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Veep, Ep. 5.01/5.02: Veep Remains Winningly Profane

Veep, Ep. 5.01/5.02: Veep Remains Winningly Profane

Veep, Season 5, Episode 1: “Morning After”
Written by David Mandel
Directed by Chris Addison

Veep, Season 5, Episode 2: “Nev-AD-a”
Written by Lew Morton
Directed by Chris Addison
Airs Sundays at 10:30pm on HBO

The fifth season of HBO’s Veep was always poised to become a victim of expectations. The show had benefited from remarkable consistency over four seasons, but plenty of shows grow long in the tooth by season five. Series creator Armando Iannucci also left the show after season four, a bad omen considering how fundamental he was to the show’s tone and approach (it’s basically a remake of his earlier British show The Thick of It, just transposed to the highest office in America). Fear not, though; new showrunner David Mandel manages to perfectly carry on Veep’s style of comedy.

At the end of last season Selena was tied in the Electoral College with her opponent. Things are worse at the start of “Morning After”: she’s won the popular vote (which is essentially meaningless), but she’s losing in a hypothetical vote of the House of Representatives. Then the count in Nevada gets close enough to allow a recount, which could put Selena over the top and get her enough electoral votes to win the election.

While Selena is dealing with an electoral crisis, she’s also dealing with another one on the dermatological front. She’s got a stress pimple that keeps getting larger, despite Gary’s obsession with trying to cover it up. It’s so noticeable that it’s potentially responsible for a huge drop in the Dow during Selena’s news conference. She schedules a racial issues conference to try to draw attention away from the plummeting market, but find that’s that all of the representatives from the HBCUs are White. Her lilywhite conference on issues affecting the African American community doesn’t go over well, but it’s cut blessedly short when Mike accidentally sets off a fire alarm.


“Nev-AD-a” opens with the ongoing recount. Richard Splett, usually a doofus, turns out to have a doctorate in constitutional law focusing on recount procedures in the West (and one in veterinary medicine as a fall back). The problem is that he’s so wise to precedents that he can spout out past decisions that actually help Selena’s opponent. He gets sent out with Jonah to visit voters whose ballots haven’t been counted, while Amy and Dan advocate for Meyers votes during the recount.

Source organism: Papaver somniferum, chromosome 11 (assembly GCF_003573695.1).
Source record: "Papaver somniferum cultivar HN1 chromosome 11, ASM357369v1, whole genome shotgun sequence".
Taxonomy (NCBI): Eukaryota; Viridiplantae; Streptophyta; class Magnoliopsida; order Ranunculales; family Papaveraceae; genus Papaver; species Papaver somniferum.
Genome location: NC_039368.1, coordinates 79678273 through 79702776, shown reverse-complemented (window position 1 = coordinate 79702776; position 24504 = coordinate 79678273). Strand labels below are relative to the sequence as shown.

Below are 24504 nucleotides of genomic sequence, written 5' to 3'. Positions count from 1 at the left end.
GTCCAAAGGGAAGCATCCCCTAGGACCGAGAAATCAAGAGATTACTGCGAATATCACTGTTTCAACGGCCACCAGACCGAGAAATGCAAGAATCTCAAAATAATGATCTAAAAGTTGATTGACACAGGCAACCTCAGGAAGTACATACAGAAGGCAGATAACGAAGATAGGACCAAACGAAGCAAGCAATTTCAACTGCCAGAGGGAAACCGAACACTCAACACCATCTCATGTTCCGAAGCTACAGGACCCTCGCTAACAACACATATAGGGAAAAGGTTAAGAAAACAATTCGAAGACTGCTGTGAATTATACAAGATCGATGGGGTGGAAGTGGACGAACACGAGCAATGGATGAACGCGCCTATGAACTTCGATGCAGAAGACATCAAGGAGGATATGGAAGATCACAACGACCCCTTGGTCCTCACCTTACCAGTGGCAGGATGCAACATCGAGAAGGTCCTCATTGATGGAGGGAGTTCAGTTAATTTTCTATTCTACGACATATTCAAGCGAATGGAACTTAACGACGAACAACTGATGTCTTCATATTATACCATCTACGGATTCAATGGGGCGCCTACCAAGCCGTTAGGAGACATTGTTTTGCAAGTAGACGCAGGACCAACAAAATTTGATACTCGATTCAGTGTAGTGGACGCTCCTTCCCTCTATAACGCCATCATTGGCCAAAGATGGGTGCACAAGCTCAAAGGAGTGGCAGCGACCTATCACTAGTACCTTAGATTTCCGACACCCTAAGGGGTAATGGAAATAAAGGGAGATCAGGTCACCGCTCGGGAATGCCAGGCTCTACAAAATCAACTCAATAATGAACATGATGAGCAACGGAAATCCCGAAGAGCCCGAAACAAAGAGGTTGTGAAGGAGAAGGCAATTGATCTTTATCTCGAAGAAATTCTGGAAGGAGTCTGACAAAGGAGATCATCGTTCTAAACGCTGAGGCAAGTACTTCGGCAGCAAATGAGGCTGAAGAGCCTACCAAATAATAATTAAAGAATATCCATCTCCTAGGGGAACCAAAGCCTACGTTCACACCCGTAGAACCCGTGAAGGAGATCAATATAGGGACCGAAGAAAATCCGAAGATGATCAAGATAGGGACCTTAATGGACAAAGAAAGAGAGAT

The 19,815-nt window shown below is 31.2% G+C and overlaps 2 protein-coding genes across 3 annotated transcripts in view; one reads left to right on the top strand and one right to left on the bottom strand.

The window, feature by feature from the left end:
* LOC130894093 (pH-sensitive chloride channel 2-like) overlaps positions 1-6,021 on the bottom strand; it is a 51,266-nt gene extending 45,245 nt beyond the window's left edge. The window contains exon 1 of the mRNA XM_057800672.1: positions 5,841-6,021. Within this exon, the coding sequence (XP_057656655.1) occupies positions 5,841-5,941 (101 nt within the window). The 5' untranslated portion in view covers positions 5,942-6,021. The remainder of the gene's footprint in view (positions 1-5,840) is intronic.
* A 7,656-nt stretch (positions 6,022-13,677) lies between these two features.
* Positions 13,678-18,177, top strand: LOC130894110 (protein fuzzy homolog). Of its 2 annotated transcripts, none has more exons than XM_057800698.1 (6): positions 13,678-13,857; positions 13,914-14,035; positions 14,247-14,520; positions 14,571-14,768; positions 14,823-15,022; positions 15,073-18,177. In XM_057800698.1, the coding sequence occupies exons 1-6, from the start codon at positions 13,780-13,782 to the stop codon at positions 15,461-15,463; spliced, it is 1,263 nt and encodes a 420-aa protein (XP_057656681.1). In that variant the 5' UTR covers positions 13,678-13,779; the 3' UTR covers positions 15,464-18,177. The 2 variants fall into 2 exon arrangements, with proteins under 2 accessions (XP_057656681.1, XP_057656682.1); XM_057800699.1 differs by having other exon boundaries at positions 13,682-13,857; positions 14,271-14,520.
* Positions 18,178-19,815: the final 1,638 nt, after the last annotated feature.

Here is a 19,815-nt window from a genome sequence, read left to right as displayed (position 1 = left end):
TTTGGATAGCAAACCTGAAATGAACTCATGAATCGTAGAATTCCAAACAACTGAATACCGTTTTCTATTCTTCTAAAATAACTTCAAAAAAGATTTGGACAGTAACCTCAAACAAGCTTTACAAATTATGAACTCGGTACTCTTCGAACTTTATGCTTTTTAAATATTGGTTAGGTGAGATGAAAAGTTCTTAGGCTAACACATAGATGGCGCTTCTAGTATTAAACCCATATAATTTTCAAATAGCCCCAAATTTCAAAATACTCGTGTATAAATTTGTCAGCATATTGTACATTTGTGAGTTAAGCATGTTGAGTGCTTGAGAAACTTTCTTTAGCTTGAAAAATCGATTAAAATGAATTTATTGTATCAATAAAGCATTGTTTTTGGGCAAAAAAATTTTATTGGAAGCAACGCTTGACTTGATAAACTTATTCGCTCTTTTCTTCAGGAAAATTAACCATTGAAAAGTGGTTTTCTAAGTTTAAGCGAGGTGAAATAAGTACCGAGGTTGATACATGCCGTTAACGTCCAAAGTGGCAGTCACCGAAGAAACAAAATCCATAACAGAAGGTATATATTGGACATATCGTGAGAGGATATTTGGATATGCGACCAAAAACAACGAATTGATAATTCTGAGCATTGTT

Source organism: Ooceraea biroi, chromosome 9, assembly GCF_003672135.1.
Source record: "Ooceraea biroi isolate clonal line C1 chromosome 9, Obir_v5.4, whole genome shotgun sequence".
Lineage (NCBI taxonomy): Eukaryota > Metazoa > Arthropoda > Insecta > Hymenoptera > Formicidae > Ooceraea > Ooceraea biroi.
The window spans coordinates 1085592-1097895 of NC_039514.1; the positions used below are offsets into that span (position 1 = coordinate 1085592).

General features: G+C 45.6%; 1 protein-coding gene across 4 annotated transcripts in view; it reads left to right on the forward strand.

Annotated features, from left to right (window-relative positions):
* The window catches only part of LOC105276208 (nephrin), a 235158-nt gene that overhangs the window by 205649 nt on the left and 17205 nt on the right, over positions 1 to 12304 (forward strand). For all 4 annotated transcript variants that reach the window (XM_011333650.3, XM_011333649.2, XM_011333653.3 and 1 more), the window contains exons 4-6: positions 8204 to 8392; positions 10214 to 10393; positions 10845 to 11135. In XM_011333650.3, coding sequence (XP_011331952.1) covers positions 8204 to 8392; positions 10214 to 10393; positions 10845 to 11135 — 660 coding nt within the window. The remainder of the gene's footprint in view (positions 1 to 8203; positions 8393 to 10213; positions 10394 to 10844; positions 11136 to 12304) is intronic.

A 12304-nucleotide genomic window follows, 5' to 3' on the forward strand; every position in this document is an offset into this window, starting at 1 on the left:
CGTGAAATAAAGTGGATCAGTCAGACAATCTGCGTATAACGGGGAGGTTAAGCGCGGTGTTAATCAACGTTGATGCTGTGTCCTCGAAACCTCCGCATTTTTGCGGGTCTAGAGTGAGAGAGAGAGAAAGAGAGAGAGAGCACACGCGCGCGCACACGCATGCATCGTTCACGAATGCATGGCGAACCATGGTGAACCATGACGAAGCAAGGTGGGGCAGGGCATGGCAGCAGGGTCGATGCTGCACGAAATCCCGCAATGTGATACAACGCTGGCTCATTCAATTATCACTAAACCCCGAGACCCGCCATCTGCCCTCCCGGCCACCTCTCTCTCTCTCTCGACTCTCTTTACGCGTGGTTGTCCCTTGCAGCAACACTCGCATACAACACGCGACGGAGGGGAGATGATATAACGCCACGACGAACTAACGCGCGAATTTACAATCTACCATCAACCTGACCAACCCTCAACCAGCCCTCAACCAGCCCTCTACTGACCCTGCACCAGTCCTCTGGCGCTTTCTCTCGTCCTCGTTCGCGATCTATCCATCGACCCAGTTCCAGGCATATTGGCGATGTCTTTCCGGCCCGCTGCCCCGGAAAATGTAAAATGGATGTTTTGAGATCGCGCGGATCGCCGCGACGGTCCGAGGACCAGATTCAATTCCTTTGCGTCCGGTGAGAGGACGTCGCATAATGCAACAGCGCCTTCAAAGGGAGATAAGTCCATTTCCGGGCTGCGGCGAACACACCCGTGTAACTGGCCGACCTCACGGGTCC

Back in Washington, Selena is looking for someone to start a new economic task force. Her running mate Tom James (House’s Hugh Laurie) seems like an obvious choice, until Selena meets Charley Baird (Mad Men’s John Slattery), a wealthy businessman, and almost immediately starts sleeping with him. Slattery always plays the same kind of charming and somewhat slimy character, but he’s often electrifying on screen. The episode ends with two developments: Selena has secured enough new votes in Nevada to get a state-wide recount, and the press has figured out that she’s seeing Baird.

Last season felt a bit scattered at times because Selena’s aides were scattered all over, with Amy and Dan working as consultants after being kicked out. Selena brings the both back in her desperation, and the show runs much smoother with the whole team back together. It’s also almost unfathomable how the show’s writers still manage to come up with such fantastic and profane insults. It could have become a cliché by now if the swearing wasn’t still so fresh.

For an HBO series, getting five seasons is practically geriatric. This could have been where Veep started to coast on the good will it has accrued in the past, but instead it’s moving forward full steam. The show boasts one of the best casts of comedians and improvisers ever assembled, and if their work in the first two episodes of season five are any indicator, the rest of the season will continue Veep’s winning streak.

Stray Thoughts

  • Scott Adsit from 30 Rock and Craig Cackowski of Drunk History fame were both back at the beginning of this season. Hopefully they’ll become more regular additions in the future.
  • Dan’s text after trying to quit his lobbying gig and being preemptively fired: “You can’t fire me, I quib!”
  • After Idaho, which didn’t vote for Selena, suffers a natural disaster: “I don’t mean this to sound insensitive, but don’t you think that mudslides are the funniest kind of natural disasters?”
  • Catherine is mostly in the shadows, but she’s effectively transitioned from a voice of reason to someone just as annoying as every other character, and she’s much funnier for it. Her sneaky documentary will surely play a role in future episodes.
  • “Catherine, why is that your hair?”
  • Was the presence of White representatives from Historically Black Colleges and Universities a comment on the Rachel Dolezal controversy?
  • “Folks, I look around here today and I see a rainbow of faces, you know. Faces from the savannas of Africa to the cities and towns of England, faces from Holland, and even perhaps. . . Norway.”
  • Kent starts to wonder if Sue might actually be much older than she appears and investigates: “There was nothing like seeing [The Godfather] in the theater when it first came out. . . back in ’72. . .”